Easy Solutions to Help You Manage Stress

Easy Solutions to Help You Manage Stress

By Ruth Ann Monti –

Life, as we know it, is full of stress. Some stress is good for us, while other stress just saps our energy.

Stress can be a wakeup call to force us to take action. A stern talk from the doctor can make us change our diets to avoid diabetes or finally stop smoking. Completing a tax return on our own—quite a learning experience for many—can make us more careful about documenting our finances.

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Some Stress is Good for You

Some stress is healthy for us. Here are five types of good stress, according to “Psychology Today:”

  1. Travel, which expands creativity, helps us relax, and quite literally clears our minds to sharpen our problem-solving abilities
  2. Falling in love, which stimulates neuron growth
  3. Graded exposure to things that make you anxious ease that anxiety
  4. Changes
  5. Beginning something new

Numbers three, four and five can also bring relief from the bad kinds of stress and won’t necessarily cost anything. As David Bowie sang years ago, “turn and face the strange” (often misquoted as “strain”) to get out of a funk. It’s good advice.

Stress Management in Baby Steps

Just about every source that discusses stress management mentions exercise. Sure, it’s good advice but difficult for people consumed with financial worries. Others who are unemployed or underemployed may believe if they are awake every moment should be devoted to working or finding work. This, of course, is a terribly stressful way to live.

Santa Clara University came up with activities—mental as well as physical—that can help people get started on managing stress and rebalancing their lives. They reflect those three anti-stressors, and are great first steps to combine with physical activities:

  • Reward yourself by planning leisure activities. Active ones are the best type. If you watching TV de-stresses you, add in some exercise with it. It can be lifting heavy books, jumping jacks, sit ups—anything that moves body parts.
  • Control your environment by controlling who is around you. If you can’t stand talking to people, go to a dog park where you can just watch and enjoy.
  • Organize yourself. Go through your clothing and kitchenware and find what you can donate; giving is actually a great stress reliever.

Organization can be tough, but it can also clear your head much like travel. Once your ego is built up a bit, take some organizational action on your finances:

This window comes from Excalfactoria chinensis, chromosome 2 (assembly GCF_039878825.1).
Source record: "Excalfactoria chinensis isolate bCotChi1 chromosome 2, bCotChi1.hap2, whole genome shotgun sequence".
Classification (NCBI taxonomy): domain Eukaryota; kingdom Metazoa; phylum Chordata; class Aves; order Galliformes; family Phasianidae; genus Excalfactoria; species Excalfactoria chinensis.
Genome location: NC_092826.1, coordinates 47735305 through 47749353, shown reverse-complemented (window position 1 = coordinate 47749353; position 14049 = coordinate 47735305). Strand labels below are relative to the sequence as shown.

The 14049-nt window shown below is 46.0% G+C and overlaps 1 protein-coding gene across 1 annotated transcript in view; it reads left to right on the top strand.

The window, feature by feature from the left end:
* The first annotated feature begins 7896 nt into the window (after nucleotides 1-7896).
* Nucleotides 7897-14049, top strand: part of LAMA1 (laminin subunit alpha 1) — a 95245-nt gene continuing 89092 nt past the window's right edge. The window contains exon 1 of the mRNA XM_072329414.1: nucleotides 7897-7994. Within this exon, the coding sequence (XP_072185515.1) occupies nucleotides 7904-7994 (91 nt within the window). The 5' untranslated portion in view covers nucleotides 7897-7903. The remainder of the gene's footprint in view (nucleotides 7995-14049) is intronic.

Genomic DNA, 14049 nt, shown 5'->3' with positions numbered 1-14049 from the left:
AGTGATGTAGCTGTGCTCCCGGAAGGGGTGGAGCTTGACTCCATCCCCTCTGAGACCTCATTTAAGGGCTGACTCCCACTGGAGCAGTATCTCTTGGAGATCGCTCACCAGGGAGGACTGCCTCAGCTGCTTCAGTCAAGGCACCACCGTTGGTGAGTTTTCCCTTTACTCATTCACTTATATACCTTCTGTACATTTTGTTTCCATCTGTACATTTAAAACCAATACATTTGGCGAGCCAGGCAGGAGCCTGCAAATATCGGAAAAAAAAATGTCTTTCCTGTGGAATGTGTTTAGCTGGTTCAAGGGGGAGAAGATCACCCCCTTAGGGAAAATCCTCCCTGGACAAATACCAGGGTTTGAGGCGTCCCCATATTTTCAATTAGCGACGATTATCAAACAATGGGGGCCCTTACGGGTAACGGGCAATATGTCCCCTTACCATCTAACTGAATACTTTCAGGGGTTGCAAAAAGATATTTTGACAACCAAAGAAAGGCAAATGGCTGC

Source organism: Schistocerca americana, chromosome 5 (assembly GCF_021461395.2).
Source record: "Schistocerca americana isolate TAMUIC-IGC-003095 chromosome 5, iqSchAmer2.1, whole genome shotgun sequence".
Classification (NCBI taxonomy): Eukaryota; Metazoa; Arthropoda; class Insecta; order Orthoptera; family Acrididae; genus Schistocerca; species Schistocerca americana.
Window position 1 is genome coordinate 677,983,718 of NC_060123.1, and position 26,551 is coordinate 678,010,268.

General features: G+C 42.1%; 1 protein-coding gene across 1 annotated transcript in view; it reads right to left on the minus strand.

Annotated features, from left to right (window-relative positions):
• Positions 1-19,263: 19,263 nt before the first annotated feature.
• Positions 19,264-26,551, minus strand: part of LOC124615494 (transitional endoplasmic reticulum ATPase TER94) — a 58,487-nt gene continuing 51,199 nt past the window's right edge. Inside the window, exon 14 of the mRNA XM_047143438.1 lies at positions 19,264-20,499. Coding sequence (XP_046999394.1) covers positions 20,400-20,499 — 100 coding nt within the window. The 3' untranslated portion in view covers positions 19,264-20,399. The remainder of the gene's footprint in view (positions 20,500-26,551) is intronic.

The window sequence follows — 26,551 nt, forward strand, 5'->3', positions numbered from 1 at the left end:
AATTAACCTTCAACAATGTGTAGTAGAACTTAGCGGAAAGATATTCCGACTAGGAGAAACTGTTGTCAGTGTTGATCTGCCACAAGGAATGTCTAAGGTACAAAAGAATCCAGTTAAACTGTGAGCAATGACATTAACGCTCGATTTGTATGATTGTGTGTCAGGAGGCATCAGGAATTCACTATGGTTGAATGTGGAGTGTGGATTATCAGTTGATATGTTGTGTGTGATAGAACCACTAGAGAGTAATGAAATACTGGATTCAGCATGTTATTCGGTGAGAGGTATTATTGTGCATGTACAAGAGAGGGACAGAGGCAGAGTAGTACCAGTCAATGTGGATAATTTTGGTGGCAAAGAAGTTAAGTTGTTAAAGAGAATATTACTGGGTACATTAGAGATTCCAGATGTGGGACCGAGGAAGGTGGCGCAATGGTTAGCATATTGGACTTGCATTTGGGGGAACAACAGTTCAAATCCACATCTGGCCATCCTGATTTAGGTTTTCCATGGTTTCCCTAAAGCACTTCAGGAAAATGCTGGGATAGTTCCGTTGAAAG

• Gather all of your debt information and list it on a spreadsheet so you can track each payment you make. This lets you see results.
  • Put some muscle behind your money. Register all of your accounts with a financial alert system. Read up on how to protect the money you have—knowledge is empowerment.
  • Put password protection on all of your online accounts—financial, email and social. Subscribe to a password generating tool that creates new passwords for you as often as you wish.

Put Financial Worries in Perspective

Money-related stress can affect just about everything in our lives. For many people, financial stress is very real and scary. But it’s not the amount of money a person owes that can stress him or her into depression or even health problems; it’s how much worry is put into it, according to WebMD. Constructive action is healthier, advises Kelly McGonigal, PhD, a Stanford psychologists and researcher:

  • Put things into perspective. Making lifestyle changes is rarely deadly.
  • Keep a journal where you list what worries you and potential solutions

Remember, action is a powerful stress reliever.


Ruth Ann Monti provides copywriting and content development for all things webby. Her interests include content development and SEO topics and small business issues, including technologies that support them.

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Easy Solutions to Help You Manage Stress
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